Instructive triumphs, veritable downers in ‘Idol Philippines’
The third incarnation of the “Idol” franchise in the Philippines began its live shows last weekend, with a two-parter aimed at whittling the 12 contestants who made it to the live rounds down to 10 for this week’s music-making showdown.
Two more contestants are expected to get the boot tonight, but for the most part, it’s a pretty idiosyncratic bunch that includes talented hopefuls whose diverse ranges and musical temperaments boldly defy convention.
ABS-CBN’s “Idol Philippines” is a tighter and better-realized iteration of the global franchise, featuring a stellar bunch of steel-voiced contestants whose singing styles are as diverse as the genres we hear on Spotify these days.
“Idol Philippines” comes on the heels of TV5’s “Philippine Idol” (featuring winner Mau Marcelo and runners-up Gian Magdangal and Jan Nieto) in 2006 and GMA 7’s underwhelming “Pinoy Idol” (won by Gretchen Espina) two years later.
Thankfully, the Kapamilya network’s talent tilt is no longer as keen on showcasing the larynx-tearing belting approach of many amateur contestants a decade or two ago.
Of course the ability to scale stratospheric notes remains an advantage in this “birit”-loving country, but it’s no longer the be-all and end-all of competitive singing.
In this regard, the stubbornly talented but “underseen” KZ Tandingan, winner of “The X-Factor” in 2012, immediately comes to mind.
This is a far cry from the eardrum-smashing heyday of Sarah Geronimo (“Star for a Night”), Angeline Quinto (“Star Power”) and Rachelle Ann Go (“Search for a Star”), who initially followed the path of least resistance by going the “birit” route.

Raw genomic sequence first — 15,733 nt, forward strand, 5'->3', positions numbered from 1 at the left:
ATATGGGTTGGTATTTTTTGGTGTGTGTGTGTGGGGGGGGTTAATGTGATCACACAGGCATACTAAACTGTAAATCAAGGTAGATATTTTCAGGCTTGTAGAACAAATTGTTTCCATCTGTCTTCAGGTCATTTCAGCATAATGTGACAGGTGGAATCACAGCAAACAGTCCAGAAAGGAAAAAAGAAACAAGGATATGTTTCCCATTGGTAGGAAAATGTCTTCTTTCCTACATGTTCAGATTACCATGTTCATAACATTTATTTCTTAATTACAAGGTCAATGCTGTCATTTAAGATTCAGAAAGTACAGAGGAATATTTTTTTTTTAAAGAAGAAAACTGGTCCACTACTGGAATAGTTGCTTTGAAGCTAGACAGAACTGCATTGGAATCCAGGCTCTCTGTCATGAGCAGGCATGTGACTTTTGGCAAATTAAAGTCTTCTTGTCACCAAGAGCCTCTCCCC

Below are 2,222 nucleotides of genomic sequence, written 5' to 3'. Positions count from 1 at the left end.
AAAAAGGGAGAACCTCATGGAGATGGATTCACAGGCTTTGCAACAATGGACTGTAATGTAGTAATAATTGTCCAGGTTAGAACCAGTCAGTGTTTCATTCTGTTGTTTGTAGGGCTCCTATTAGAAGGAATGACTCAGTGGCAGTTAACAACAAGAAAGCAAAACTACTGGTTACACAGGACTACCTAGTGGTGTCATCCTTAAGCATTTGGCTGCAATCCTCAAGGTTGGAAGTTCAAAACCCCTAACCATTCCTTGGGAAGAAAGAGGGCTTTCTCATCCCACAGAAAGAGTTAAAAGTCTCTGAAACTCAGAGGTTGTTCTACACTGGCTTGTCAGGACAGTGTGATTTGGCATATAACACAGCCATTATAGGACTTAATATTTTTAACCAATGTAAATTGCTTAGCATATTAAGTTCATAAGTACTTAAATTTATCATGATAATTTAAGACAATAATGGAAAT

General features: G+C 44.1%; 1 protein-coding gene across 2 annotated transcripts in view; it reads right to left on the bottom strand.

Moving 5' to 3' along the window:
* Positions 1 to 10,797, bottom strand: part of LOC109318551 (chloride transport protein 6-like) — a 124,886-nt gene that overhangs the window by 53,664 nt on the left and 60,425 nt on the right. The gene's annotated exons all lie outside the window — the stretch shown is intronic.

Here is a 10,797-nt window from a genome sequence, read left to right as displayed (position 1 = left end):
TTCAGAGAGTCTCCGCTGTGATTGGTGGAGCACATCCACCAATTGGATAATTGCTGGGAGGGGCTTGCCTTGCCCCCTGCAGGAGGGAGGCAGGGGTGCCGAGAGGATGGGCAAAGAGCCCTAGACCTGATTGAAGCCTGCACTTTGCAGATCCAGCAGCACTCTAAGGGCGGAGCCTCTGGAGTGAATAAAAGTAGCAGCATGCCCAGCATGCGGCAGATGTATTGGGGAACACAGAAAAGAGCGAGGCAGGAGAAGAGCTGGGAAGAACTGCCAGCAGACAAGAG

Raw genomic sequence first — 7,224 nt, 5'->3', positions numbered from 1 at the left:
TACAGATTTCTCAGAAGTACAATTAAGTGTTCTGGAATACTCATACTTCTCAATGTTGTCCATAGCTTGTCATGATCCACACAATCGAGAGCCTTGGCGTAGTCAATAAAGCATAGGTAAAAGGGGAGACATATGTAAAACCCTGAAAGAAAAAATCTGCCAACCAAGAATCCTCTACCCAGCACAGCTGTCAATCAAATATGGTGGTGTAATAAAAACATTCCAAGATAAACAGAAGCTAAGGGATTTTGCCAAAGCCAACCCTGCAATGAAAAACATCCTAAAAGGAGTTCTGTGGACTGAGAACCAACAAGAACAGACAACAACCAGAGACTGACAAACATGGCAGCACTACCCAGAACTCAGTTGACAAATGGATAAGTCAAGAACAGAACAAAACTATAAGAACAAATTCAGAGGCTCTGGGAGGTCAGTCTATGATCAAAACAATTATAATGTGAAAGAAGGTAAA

While Vice Ganda, noted for his take-no-prisoners approach to coaching, often finds himself justifying the judges’ contentious adjudicating choices (“We’re looking for performers, not just singers”), it’s really Regine Velasquez who ends up giving sound advice and helpful tips that a contestant can truly put to good use.
Reg’s precisely articulated comments reminded us of Christina Aguilera’s technique- and style-specific takes on contestants’ renditions in “The Voice.” “You really need to learn the song you’re singing,” she advised one contestant. “So you won’t have to mask a song’s real melody with [unnecessary] ad libs.” You can’t be any clearer than that.
We aren’t saying a judge or mentor has to be as “cruel” as Simon Cowell to do his job well, but it is a judge’s job to do away with platitudinous sugarcoating and say it like it is.
If you think you’re ill-equipped to give knowledgeable comments or are worried to hurt a hopeful’s feelings, then you’re better off doing something else. After all, a good student doesn’t always a great teacher make.
We’ve always enjoyed Moira dela Torre’s “streamable,” “hugot”-heavy ditties. But, as a judge in instances when she’s heard waxing philosophical advice, like how one finds strength after dancing in the rain, or her “kilig”-induced “speechlessness” following contestant Dan Ombao’s version of “Tuwing Umuulan at Kapiling Ka,” are better-suited for reality shows that don’t involve task-specific objectives.
Moreover, James Reid needs to go beyond safe niceties that are neither here nor there.
The show’s “underperforming” judges should have listened and learned from guest mentor Ryan Cayabyab, who knows a thing or three about finding the right balance between pop singing and the classical approach. Naturally, Mr. C’s exceptional but hard-to-perform songs were being showcased last week.